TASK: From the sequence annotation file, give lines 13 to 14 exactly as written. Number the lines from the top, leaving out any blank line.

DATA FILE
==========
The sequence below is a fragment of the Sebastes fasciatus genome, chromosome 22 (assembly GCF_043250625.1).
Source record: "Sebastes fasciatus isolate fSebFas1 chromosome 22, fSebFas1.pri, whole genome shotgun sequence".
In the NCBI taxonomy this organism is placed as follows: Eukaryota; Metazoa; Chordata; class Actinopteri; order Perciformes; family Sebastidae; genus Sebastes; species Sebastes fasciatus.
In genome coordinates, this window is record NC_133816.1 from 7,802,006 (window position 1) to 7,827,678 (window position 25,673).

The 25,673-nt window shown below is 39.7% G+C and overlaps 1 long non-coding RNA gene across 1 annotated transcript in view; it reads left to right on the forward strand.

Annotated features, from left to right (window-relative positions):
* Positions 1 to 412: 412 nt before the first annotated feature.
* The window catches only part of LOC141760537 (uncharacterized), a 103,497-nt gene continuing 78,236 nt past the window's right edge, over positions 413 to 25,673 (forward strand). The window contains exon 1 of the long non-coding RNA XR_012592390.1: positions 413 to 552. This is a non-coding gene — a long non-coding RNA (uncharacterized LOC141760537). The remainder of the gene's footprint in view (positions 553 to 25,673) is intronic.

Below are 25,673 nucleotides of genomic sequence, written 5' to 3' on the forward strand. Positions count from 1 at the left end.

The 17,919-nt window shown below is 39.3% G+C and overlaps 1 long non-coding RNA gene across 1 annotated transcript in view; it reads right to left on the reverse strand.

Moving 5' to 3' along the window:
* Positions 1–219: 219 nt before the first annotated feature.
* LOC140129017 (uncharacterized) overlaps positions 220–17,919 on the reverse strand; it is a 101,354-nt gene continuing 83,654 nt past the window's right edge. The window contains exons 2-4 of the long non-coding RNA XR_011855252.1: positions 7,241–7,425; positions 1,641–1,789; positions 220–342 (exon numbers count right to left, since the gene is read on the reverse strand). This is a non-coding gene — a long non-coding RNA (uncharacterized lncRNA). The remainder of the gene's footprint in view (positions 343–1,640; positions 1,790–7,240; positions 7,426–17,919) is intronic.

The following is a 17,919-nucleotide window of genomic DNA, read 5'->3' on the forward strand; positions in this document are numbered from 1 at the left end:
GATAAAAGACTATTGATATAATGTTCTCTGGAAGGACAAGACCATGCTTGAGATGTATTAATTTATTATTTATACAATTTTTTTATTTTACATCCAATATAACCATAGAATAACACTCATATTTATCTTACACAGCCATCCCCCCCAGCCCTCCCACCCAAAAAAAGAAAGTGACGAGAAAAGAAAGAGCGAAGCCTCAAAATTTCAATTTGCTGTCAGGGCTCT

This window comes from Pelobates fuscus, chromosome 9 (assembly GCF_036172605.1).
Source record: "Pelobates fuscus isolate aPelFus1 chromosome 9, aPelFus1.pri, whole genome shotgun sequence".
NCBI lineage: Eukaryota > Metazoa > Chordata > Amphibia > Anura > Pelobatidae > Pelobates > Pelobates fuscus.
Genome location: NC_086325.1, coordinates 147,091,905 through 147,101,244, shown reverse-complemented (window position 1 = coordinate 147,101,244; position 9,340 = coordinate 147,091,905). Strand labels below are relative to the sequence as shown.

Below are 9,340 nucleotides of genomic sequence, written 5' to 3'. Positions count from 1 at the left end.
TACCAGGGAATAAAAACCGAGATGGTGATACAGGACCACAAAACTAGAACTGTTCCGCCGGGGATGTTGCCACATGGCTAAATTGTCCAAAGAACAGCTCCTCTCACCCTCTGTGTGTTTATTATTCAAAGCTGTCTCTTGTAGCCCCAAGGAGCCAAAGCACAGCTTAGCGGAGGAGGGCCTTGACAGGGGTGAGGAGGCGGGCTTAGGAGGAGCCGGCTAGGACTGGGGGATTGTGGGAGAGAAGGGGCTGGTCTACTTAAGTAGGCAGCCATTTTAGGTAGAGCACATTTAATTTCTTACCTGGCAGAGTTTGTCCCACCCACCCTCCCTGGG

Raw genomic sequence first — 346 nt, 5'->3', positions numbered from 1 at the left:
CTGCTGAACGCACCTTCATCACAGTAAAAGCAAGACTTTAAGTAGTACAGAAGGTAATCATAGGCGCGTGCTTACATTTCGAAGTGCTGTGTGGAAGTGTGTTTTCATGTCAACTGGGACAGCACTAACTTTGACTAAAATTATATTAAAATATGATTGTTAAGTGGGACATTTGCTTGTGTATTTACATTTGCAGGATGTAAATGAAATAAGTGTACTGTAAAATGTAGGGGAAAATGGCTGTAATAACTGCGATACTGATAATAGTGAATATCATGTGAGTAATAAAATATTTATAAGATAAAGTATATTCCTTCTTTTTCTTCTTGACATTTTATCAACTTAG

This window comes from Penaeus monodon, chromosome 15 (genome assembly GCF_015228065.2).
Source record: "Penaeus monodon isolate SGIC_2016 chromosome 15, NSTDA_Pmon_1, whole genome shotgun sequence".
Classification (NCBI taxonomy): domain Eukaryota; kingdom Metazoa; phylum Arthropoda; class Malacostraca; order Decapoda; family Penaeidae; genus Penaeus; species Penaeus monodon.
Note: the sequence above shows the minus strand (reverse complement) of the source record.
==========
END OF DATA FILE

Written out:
* LOC140129017 (uncharacterized) overlaps positions 220–17,919 on the reverse strand; it is a 101,354-nt gene continuing 83,654 nt past the window's right edge. The window contains exons 2-4 of the long non-coding RNA XR_011855252.1: positions 7,241–7,425; positions 1,641–1,789; positions 220–342 (exon numbers count right to left, since the gene is read on the reverse strand). This is a non-coding gene — a long non-coding RNA (uncharacterized lncRNA). The remainder of the gene's footprint in view (positions 343–1,640; positions 1,790–7,240; positions 7,426–17,919) is intronic.

The following is a 17,919-nucleotide window of genomic DNA, read 5'->3' on the forward strand; positions in this document are numbered from 1 at the left end: